NOV 1, 1994
"Sir, my generation of political leaders have become dinosaurs, an extinct breed of men who went into politics because of the passion of their convictions.
The problem now is a simple one: How to select younger leaders when the conditions that had motivated the Old Guards to sacrifice promising prospects of a good life for a political cause are no longer obtainable in a completely different social climate? This change in climate is inevitable with economic progress and a change in social values.
Let me explain very simply, Mr Speaker, that MPs are real men and women, just like you and me, with real families who have real aspirations in life. So when we talk of all these high-falutin, noble, lofty causes, remember at the end of the day, very few people become priests.
The corporate world in Singapore knows that PAP MPs have been carefully selected. A PAP MPship is like a Good Housekeeping seal, a hallmark of character and integrity that adds value to a person. I instituted the practice.
If you look through the MP list, from 1955 onwards, you will find that in 1955 we had two barbers, two postmen, clerks, but they were unionists.
They are not ordinary people. But with rising standards, every election term, I had to move with the higher educational level of the voters, something Mr Chiam (See Tong) learnt rather late. So he discovered that he had to get graduates. I knew that. By 1968, I started moving in that direction.
I am pitting my judgment, after 40 years in politics, and I have been in this Chamber since 1955, against all the arguments on the other side. I said this is necessary for Singapore. I say face up to the facts, get a good generation in, get the best of this generation.
And if we can keep (an) honest, competent government, never mind about its being brilliant, that is a tremendous achievement.
So it is crucial when you have tranquil Singapore that you recognise that politics demands that extra of a person, a commitment to people and to ideals. You are not just doing a job. This is a vocation. Not unlike the priesthood, you must feel for people, you must want to change society and make lives better.
If I had not done that and got no satisfaction out of it, then I would have been a fool doing it because I could have gone back to Lee and Lee umpteen years ago and ridden the boom and sat back, probably at least as rich as my brother, or my two brothers - one is a doctor, another a lawyer.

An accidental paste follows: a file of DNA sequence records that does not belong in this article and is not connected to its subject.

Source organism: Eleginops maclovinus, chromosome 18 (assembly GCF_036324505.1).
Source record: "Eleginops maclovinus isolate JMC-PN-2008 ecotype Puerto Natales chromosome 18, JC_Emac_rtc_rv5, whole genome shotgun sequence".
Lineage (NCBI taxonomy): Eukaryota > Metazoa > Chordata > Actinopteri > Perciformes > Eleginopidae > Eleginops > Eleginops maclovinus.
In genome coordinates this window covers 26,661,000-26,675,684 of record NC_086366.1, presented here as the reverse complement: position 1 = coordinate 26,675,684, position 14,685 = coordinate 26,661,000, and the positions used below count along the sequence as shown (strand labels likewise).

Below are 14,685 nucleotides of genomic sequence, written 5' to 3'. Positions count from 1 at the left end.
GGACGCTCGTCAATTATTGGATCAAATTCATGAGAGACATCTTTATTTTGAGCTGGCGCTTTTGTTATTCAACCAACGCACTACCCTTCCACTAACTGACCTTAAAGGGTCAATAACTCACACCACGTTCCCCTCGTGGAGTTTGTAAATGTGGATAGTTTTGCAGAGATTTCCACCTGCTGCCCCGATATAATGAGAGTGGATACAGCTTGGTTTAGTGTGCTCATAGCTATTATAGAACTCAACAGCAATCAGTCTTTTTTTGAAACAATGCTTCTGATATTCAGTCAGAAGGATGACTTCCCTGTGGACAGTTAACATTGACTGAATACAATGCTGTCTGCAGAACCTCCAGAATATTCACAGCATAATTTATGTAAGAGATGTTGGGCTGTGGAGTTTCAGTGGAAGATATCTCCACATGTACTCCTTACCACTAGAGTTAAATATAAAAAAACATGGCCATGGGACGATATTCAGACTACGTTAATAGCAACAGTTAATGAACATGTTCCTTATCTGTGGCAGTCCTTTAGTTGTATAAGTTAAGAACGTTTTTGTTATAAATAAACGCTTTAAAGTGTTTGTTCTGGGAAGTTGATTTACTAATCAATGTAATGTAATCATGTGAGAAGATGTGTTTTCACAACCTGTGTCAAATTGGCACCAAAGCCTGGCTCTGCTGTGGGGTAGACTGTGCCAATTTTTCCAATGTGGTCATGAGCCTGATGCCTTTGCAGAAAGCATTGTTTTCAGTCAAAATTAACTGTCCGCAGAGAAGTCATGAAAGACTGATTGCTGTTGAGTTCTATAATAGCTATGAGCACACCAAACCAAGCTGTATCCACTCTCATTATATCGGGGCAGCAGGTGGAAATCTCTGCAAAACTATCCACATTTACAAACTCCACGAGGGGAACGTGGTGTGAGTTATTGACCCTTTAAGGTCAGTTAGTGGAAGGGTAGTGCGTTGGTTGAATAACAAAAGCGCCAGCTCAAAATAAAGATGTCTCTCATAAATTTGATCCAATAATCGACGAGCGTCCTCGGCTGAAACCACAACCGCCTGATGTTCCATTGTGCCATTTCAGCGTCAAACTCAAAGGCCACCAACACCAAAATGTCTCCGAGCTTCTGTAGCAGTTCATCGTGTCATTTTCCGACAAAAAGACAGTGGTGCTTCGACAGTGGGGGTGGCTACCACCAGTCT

But why not?
But somebody has to do this in order that they can prosper.
And I am saying those who do this deserve not to be penalised or you will get nobody doing this.
One journalist told me that there was some public concern that these higher salaries would change, and I quote him, 'the name of the game and attract a different type of person with different motivations'.
It is possible that politically and socially uncommitted people from the higher management and professional brackets will be attracted to the idea of public office for this higher pay. I doubt it.
But if it is so, and they can do better than the present Ministers, they should come out and offer themselves as the alternative. That would be good for Singapore.
If this salary formula can draw out higher quality men into politics, whatever their motivations, I say, let us have them. It is better than the Opposition we now have...
I make no apologies for collecting the most talented team I could find. Without them, none of you would be enjoying life today in Singapore, including the reporters up there. I say this without any compunction.
Who pays for all this? A Singapore economy which has been so finely tuned that it is able to take advantage of every opportunity that comes our way.
What on earth are we arguing about? Except people get envious and they say, 'They should really be sacrificing.'
If it were possible to carry on with the system, I will be in favour of carrying on with what I have been familiar with. But I know it is not possible."